“….In tonight’s episode, Kate Bottley, a part-time Church of England priest from Sheffield, will take a historic hike through the ruins and snow-covered landscape of Wensleydale and Coverdale. As she sets off on her winter walk, the sun rises over the ruins of Jervaulx Abbey and with just a 360-degree camera in her hand, Kate walks along the banks… Continue reading A winter walk that ends at Middleham….
On the BBC news channel recently there was an item about Pete Waterman (of Stock Aitkin and Waterman fame) and his beloved model railway, which is spectacular and will feature in an upcoming showing of Timeshift on BBC 4. The episode in question is in Series 12, episode 7 of 10, entitled “The… Continue reading Model Railways and Britain from Above….
Neil Oliver‘s latest history series has been shown through December on Monday evenings (BBC1 Scotland) and twenty-four hours later on BBC4. The first part, of three, showed how the power vacuum caused by the sudden deaths of Alexander III and his granddaughter was resolved through the clan system and John Balliol’s abdication so that alliances… Continue reading The Rise of the Clans
Lucy Worsley can always been relied upon t)o be entertaining, and her latest documentary – BBC – Lucy Worsley’s Fireworks for a Tudor Queen (2018 – is well up to standard. As the title suggests, she was going to reproduce the sort of amazing fireworks display that might have been created for Elizabeth I. In… Continue reading Lucy Worsley’s Fireworks for a Tudor Queen ….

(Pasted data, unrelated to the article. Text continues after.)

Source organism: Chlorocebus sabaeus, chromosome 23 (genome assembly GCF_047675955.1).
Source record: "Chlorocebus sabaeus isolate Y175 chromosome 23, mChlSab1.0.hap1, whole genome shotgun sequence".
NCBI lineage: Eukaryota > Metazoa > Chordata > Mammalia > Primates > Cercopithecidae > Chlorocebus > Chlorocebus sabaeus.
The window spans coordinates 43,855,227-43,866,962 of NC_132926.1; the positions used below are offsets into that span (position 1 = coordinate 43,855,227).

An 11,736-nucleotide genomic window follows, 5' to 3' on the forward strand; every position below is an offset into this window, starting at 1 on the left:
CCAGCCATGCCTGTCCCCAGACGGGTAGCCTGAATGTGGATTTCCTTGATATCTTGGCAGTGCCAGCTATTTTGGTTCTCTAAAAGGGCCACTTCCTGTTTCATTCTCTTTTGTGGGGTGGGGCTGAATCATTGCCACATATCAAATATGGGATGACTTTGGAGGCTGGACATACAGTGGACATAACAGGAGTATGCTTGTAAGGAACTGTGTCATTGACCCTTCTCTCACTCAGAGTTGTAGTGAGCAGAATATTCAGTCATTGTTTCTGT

Most people, even if they haven’t read/tried to read, the ancient British poem Sir Gawain and the Green Knight, will at least know the opening scene. It’s Christmas at Camelot, and King Arthur and his knights are enjoying themselves, feasting and celebrating, when into the hall rides a huge knight who carries a sprig of holly.… Continue reading A visual and literary appreciation of Sir Gawain and the Green Knight, by Simon Armitage….
The BBC is renowned for its amazing documentaries, and one of the latest series is titled A Stitch in Time, in which fashionable clothes from the past are recreated by modern crafts. The episode that really interested me was the one about the Black Prince’s jupon, i.e. the tight-fitting, brightly-coloured tunic he wore over his… Continue reading The Black Prince’s jupon recreated….
Andrew Graham-Dixon has been on our screens for almost a quarter of a century; – he is tall, slightly grey, drawls a little and is an excellent art historian. His latest series tells the story of the Royal art collection – from Henry VIII and Holbein, Charles I and van Dyck, the Protectorate selling the… Continue reading Art, Passion and Power: The Story of the Royal Collection
I have watched Dr. Sam Willis on several occasions and regularly enjoy his programmes, particularly his artillery series. With the prematurely grey beard, he is usually much more informative than Dan Jones, who is of a similar age. However, part two of his Invasions fell below this standard. It featured a lot of black and… Continue reading Invasions
Did anyone watch the second episode of Lucy Worsley’s fib-busting series last night? I didn’t quite make it to the end because I was so tired, but saw enough to understand that she did to James VII/II exactly what she did with Richard III. By that I mean she concentrated on the deeds/misdeeds of the… Continue reading Lucy does the Glorious Revolution
I awaited Lucy Worsley’s latest series with great eagerness. Her impish character and entertaining presentation is always worth watching. And so it was again on Thursday, 26th January, in the first episode of British History’s Biggest Fibs with Lucy Worsley. It concerned the Wars of the Roses. Well, obviously, as a Ricardian I was keen… Continue reading Lucy does WOTR fibs….